- honda home energy station
- NY Times Article
- Business Week Article
The short version is they take natural gas in and provide these outputs:
- hydrogen for the car ($600/month lease)
- hot water for the house
- electricity for a normal house (4+kW)
Overall, about 30% less carbon is released than a normal house, water heater and car would require. C|Net did a very short story on this. I’d really like to see the natural gas not be the main method of conversion … perhaps solar panels & H2O could be inputs instead?
My only remaining question? Where to I sign up and how much does it cost? Sadly, the Honda FCX isn’t available where I live.
Toyota has a FCHV, but their trials seem limited to Japan.
What are US car makers doing?
Here’s a guy who decided to use Solar and Hydrogen similar to the way I suggested a few months ago.
Being elected President of the USA is serious, not a popularity contest like in High School. This seal reminds me of the honor required for this government office, in particular.
- Taxation – [[Fair Tax]]
- War on Terrorism – how do you negotiate with people that want you dead? You don’t.
- [[Term Limits|TermLimits]]
- Energy Policy – [[Thoughts On Energy]] Ethanol is a waste; Coal, Solar, Wind with government incentives; why isn’t drilling happening in ANWR, Alaska? Popular Mechanics Article
- [[Campaign Contributions]] – if you can’t vote in an election, then you shouldn’t be allowed to give money
- Health Care – More competition; posted costs for all work; less government interference; shopping across state lines and small biz/individuals placed into the same insurance "Group" so they don’t get screwed by insurance rates.
- Immigration – Fair is fair; no reward for breaking laws
[[Thoughts on Immigration]]
*[[Shortage of HiTech Workers in USA?]]
**[[Saxby Update on Immigration August 2007]]
- [[Education]] – School Choice
- Abortion – ProLife/ProChoice
- Tort Reform – loser pays to prevent lawsuit abuse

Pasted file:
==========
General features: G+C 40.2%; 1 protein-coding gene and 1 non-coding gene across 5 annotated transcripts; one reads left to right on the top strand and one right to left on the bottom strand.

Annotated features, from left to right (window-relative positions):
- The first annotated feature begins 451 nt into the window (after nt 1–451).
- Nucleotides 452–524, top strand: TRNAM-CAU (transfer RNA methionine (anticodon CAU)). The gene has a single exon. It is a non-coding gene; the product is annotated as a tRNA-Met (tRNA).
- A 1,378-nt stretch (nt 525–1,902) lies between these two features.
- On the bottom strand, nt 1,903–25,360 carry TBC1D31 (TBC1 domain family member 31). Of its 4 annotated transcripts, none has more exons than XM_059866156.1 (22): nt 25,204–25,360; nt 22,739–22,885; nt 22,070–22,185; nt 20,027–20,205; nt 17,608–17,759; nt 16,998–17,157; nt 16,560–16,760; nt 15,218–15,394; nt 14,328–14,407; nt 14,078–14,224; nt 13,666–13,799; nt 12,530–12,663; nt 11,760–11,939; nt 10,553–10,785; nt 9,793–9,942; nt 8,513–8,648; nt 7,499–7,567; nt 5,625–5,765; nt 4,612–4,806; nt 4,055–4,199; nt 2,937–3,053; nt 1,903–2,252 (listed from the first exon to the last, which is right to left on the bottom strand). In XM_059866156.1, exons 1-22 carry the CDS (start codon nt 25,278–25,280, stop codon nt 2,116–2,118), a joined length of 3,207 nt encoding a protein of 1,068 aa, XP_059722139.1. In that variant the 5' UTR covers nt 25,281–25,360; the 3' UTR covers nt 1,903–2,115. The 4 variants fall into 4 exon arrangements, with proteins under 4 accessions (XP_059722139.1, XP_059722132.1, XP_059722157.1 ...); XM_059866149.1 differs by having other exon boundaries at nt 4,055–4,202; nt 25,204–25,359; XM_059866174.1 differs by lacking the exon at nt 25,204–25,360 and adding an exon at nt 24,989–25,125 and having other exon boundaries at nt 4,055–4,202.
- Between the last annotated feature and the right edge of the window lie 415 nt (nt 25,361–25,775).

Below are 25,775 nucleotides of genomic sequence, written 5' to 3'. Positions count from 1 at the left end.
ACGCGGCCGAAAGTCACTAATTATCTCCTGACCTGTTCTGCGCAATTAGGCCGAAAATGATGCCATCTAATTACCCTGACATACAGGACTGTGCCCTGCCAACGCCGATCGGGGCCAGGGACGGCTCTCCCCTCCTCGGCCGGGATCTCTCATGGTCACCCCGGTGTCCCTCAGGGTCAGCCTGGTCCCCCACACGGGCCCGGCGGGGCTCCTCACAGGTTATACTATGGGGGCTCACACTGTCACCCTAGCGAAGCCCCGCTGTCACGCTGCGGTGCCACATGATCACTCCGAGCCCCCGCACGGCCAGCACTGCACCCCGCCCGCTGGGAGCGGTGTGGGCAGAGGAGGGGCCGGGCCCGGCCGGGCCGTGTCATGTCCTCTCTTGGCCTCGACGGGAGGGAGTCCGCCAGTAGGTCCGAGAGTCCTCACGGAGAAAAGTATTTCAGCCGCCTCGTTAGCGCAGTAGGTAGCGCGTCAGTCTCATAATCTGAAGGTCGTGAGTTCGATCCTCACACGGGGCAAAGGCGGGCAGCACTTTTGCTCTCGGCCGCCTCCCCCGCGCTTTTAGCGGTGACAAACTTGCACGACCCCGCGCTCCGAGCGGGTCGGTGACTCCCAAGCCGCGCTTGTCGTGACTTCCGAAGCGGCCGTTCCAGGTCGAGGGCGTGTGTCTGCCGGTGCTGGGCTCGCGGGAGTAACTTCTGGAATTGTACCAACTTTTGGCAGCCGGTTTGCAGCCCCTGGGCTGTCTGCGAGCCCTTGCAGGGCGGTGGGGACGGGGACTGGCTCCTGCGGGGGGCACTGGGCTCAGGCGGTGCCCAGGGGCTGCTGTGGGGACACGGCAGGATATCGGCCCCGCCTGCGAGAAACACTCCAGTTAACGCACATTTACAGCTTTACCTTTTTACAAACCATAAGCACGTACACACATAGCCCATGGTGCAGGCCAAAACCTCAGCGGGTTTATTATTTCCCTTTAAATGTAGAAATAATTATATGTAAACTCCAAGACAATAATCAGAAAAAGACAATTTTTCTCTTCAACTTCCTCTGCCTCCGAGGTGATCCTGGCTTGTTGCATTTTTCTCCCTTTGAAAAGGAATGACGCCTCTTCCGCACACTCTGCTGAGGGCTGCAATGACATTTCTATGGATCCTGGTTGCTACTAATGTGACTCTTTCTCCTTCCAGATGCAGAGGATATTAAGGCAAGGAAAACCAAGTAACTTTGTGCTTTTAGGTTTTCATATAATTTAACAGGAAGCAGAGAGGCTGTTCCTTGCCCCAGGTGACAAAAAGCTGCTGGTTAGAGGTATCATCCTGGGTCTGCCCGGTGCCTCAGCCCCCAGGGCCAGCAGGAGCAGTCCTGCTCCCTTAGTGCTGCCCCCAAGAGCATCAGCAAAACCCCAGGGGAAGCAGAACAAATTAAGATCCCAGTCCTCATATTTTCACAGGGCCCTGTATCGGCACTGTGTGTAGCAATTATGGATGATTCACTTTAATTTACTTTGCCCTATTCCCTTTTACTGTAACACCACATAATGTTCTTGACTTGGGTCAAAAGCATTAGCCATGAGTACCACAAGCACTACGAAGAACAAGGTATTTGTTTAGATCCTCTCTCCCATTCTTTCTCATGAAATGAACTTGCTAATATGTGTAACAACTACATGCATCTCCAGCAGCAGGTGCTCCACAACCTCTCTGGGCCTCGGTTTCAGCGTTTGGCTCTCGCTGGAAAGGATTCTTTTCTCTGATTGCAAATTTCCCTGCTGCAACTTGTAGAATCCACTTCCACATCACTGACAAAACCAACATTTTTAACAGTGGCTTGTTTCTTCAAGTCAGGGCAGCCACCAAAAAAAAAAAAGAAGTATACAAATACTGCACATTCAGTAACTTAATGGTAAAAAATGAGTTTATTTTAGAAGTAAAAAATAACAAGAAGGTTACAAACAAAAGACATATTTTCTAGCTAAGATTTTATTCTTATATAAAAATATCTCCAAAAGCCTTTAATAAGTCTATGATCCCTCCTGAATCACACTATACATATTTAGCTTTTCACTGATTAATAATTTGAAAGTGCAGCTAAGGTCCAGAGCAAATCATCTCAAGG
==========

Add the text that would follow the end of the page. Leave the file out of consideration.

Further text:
Ok, we all need energy. We need it for our homes, computers, refrigeration, radios … normal household items. We need it for our cars, our businesses, to pump water, to mow our yards and just to have fun. Basically we either need energy at a static place OR a type of energy we can take with us, portable energy. Energy is either kinetic or potential; moving or something that can be moved.
Fossil fuels are good because they are portable and we have 100+ years of experience handling them, but there are negatives. Agreed?
For simplicity, let’s ponder just on home and car energy needs. If we can create a plan that solves those two energy types, most of the other energy problems can probably be solved.
For your house, we use solar, geothermal and wind power to create electricity. On sunny or really windy days when excess power is created, that excess power is used to convert hydrogen monoxide, water, H~2~~O into hydrogen and excess oxygen. The hydrogen is stored in containers in your garage for "other uses." If your solar panels leave room for water heating panels, use them to heat your water for bathing, washing, AND heating your home during cold periods. Today, solar and wind probably can’t fully support your total energy needs, but even 20-50% would make a huge difference if most of us did it. Higher efficiency solar panels are on the way, but you still need a way to have power at night and on cloudy days that last weeks, so plug into the power grid anyway. Geothermal power isn’t an option for most folks, unless they happen to live near geysers. This energy is all about having a thermal gradient that can be leveraged to heat and cool some type of liquid. In most states, the power company has to pay you for excess power.